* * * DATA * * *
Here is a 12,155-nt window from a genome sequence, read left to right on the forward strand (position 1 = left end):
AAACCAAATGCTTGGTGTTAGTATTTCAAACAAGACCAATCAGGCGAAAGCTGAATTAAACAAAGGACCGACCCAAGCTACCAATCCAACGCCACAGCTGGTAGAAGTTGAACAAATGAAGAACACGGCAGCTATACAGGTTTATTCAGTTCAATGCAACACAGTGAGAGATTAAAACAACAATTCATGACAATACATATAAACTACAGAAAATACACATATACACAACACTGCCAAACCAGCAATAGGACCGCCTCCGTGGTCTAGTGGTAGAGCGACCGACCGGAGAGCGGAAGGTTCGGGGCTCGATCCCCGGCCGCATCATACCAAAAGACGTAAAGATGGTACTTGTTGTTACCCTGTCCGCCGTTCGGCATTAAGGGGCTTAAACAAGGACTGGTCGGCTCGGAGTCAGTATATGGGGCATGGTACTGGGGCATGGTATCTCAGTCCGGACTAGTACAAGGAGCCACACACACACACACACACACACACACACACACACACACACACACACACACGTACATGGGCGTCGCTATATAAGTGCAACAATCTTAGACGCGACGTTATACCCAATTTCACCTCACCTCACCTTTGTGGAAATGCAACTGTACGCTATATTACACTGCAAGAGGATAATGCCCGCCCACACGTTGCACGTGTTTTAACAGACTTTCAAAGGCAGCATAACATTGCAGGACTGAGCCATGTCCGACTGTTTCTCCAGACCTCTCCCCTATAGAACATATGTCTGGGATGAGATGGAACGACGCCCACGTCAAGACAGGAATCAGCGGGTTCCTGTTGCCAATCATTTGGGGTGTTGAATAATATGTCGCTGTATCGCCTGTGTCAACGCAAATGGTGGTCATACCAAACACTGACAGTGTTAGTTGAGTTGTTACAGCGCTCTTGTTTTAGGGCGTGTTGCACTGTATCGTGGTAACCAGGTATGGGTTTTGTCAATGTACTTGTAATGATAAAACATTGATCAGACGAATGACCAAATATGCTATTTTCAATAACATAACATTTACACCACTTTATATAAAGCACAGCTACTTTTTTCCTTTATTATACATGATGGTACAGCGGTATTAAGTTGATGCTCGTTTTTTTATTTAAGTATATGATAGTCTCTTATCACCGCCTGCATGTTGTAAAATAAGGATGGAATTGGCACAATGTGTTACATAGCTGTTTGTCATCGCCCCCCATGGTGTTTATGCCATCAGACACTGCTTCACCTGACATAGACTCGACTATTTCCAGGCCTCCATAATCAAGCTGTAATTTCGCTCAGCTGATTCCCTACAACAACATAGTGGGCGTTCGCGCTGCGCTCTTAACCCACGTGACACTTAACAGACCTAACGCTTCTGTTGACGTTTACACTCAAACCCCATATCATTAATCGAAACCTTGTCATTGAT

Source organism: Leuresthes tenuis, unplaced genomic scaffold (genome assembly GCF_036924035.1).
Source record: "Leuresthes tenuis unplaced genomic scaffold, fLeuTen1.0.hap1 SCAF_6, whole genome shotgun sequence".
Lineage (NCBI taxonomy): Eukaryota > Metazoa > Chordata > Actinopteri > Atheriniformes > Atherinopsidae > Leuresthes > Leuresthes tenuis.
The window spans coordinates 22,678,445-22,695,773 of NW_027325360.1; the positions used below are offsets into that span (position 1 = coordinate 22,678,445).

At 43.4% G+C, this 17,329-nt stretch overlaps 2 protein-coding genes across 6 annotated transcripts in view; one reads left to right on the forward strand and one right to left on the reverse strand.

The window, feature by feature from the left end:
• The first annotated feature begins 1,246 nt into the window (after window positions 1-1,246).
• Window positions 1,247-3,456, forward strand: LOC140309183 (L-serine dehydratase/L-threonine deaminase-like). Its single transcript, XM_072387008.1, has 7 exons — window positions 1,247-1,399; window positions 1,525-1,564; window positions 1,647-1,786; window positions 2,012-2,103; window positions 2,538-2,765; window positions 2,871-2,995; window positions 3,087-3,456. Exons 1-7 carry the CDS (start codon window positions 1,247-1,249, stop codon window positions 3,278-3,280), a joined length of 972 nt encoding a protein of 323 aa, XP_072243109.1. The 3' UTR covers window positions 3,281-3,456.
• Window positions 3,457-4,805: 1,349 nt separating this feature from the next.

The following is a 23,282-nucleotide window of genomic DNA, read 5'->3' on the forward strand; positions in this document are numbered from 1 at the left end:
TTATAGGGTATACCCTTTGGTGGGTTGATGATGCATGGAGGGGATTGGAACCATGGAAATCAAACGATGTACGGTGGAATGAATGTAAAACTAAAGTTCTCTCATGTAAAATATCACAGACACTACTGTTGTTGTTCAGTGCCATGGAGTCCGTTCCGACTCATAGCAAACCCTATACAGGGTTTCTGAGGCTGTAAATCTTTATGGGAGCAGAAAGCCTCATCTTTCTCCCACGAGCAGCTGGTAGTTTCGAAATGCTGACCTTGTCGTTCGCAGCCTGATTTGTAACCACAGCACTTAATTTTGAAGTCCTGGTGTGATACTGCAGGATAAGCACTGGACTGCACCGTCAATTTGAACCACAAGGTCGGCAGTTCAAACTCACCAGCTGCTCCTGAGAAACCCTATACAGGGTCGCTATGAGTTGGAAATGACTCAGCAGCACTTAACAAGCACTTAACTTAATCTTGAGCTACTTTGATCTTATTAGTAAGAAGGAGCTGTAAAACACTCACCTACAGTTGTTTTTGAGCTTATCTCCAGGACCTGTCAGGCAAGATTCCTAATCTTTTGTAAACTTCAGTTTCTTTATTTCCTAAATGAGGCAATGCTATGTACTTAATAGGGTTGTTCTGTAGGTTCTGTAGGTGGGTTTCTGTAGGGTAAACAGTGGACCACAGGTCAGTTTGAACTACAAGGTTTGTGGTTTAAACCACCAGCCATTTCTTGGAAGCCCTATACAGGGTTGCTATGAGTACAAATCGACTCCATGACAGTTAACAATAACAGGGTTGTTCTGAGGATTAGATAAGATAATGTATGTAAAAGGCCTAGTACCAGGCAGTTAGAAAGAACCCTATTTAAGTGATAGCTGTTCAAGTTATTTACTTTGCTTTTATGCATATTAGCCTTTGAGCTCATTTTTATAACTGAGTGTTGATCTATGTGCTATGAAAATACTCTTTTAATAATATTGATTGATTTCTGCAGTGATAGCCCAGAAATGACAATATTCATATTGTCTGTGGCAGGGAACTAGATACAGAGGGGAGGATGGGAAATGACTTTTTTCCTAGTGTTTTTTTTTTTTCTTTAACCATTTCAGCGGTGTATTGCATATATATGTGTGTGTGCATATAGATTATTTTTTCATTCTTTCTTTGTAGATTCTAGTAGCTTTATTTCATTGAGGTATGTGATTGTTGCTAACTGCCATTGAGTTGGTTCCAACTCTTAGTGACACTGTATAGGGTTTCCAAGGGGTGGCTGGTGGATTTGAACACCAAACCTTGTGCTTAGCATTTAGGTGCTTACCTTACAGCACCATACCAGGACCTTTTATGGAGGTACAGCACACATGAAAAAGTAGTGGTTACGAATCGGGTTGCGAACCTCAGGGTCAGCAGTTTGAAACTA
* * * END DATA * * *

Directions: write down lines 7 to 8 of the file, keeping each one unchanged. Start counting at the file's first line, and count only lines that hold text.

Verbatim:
At 43.4% G+C, this 17,329-nt stretch overlaps 2 protein-coding genes across 6 annotated transcripts in view; one reads left to right on the forward strand and one right to left on the reverse strand.

The window, feature by feature from the left end: